Sunday, April 25, 2010

How God Uses Adversity

God sent a man before them - Joseph, sold as a slave. They bruised his feet with shackles, his neck was put in irons, till what he foretold came to pass, till the word of the LORD proved him true. The king sent and released him, the ruler of peoples set him free. He made him master of his household, ruler over all he possessed, to instruct his princes as he pleased and teach his elders wisdom. Psalm 105:17-22

By adversity we mean disappointments, trials and all manner of unfortunate events hat happen in opposition to our desires.

This narrative furnishes us with a striking illustration of the mysterious way in which Providence accomplishes its designs by an intertwined series of second causes, which includes (1) circumstances that seem fortuitous, and the (2) volitions of rational agents who mean nothing less than that issue which they contribute unconsciously to effect and secure.

Think about the chain of events in Joseph’s life that was overruled by God.

Had Joseph not told his dreams to his brothers –
Had his father not sent him to Dothan –
Had the Ishmaelites not passed by when he was in the pit –
Had he not been sold to Potiphar –
Had Potiphar’s wife been a better woman, or Potiphar a worse man –
Had he been thrown into any other than the king’s prison -
Had the officers of Pharaoh not incurred his displeasure –
Joseph’s advancement would not have taken place. The brilliant deliverance of many people from the 7-year famine would never have happened. Israel would not have been provided a settlement for Israel in Egypt. The long train of grand results, including blessing of all nations in all generations (which all depended upon this) would have been derailed and unsuccessful.

When God determines to use someone in advancing His glory and promoting the good of His church and mankind, He usually prepares by causing them to pass through scenes of severe affliction.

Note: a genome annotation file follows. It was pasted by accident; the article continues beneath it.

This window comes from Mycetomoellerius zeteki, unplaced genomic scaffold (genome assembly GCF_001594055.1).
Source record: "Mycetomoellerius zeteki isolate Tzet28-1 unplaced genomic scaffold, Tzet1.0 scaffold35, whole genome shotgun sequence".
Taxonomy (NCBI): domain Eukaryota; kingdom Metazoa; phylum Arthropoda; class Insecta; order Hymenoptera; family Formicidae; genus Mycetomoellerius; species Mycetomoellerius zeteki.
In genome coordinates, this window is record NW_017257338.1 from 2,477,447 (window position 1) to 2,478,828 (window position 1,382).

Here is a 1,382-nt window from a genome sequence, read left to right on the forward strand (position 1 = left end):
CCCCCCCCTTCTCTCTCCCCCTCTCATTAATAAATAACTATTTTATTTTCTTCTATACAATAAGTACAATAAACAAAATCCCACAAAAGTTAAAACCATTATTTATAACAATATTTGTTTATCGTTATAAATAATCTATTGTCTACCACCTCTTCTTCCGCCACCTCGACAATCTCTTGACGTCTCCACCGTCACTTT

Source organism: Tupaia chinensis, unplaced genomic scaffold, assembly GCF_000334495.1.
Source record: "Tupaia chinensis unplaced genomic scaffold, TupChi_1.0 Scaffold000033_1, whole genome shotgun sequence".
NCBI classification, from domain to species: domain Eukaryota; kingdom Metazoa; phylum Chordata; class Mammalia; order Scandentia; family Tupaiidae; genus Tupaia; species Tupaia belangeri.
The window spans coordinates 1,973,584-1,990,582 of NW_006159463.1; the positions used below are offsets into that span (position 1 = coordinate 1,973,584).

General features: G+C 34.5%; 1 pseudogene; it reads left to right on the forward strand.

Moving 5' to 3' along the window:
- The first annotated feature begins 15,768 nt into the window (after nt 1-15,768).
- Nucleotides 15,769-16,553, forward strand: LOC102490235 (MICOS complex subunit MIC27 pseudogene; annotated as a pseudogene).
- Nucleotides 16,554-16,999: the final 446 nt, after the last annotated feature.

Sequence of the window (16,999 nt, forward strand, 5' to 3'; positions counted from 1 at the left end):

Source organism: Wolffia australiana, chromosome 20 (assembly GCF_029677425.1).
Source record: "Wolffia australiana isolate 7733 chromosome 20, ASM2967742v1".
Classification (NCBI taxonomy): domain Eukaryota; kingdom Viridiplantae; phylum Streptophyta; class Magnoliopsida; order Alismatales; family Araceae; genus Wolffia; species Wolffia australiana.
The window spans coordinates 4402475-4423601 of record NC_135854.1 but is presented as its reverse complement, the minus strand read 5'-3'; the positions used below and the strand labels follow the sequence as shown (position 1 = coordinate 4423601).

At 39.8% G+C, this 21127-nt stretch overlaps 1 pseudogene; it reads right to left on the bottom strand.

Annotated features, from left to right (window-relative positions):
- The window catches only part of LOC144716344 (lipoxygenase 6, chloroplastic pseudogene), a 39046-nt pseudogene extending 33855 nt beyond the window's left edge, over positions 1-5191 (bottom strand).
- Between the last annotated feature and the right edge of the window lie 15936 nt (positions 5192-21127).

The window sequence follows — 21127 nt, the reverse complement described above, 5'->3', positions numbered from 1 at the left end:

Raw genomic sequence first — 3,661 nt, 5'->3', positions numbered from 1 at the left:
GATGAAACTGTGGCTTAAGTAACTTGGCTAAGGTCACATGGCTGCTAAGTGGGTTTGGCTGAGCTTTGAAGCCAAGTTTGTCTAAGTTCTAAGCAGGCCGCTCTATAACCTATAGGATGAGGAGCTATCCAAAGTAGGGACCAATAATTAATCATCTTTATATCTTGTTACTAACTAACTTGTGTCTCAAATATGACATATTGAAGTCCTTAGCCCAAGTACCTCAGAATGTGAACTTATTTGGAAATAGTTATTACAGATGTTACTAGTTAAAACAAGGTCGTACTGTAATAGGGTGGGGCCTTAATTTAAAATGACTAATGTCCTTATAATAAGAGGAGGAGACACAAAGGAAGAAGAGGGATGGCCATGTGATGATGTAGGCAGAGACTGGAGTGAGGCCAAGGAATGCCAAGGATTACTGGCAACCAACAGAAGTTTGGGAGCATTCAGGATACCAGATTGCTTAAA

Moses is another example. He lived at the court of Pharaoh. He was initiated into the wisdom of the Egyptians, and the practice of the arts of war and peace. These were all intended by God to be subservient to the execution of His higher plans. But neither these, nor his piety, nor the patriotism and generous indignation against tyranny which burned in his breast, could exempt him from passing through another education of a rougher kind. It was by these that he was freed from the impurities which he had contracted, and thus became qualified for his different task. He needed to be an exile in Midian for as many years as he had been a courtier in Egypt and was to be Israel’s leader.

But returning to our text, we think of Joseph. In addition to his amiable disposition, Joseph inherited the piety of his forefathers. But neither his high aspirations, nor his benevolent character, nor his early piety, nor the education which he had received under the eye of a father also trained in the school of adversity, could suffice to form the Joseph’s character.

The purposes adversity serves in the lives of God’s people.

• Adversity is a school for acquiring practical wisdom. Adversity has a tendency to sober the mind, disperse the illusions prosperity has created and induces thoughtfulness and meditation. Practical wisdom contains two things: knowledge of ourselves, and knowledge of others. Adversity gives us both.
• Adversity helps us in subduing and regulating our passions. The person who is not emancipated from the slavery of his passions cannot be truly great or truly good.
• Adversity serves to improve the nobler qualities in the mind. For a person to be fit for great deeds he must possess the hardy virtues of patience and dependability. He must also have a disinterested devotion to the public and an independence of mind that raises him above the mastery of external circumstances. It’s not until one has passed through a series of sharp disappointments and humiliating setbacks that he can attain pure and disinterested benevolence.
• Sanctified adversity produces strong confidence in God. Joseph’s filial fear of God steadily grew, under trial, into an unshakable confidence in the help of the Almighty.

This subject shows us some important truths:

• One way in which God authenticates the call of His chosen ministers. There is a course of preparation which persons must go through to fit them for the work for which they are destined. This course is practical as well as didactic.
• One reason why there are few great men in our time – there have been few great trials. We have men of great talents, but few of great character.
• Has God exempted you from afflictions? Sympathize with those who suffer.

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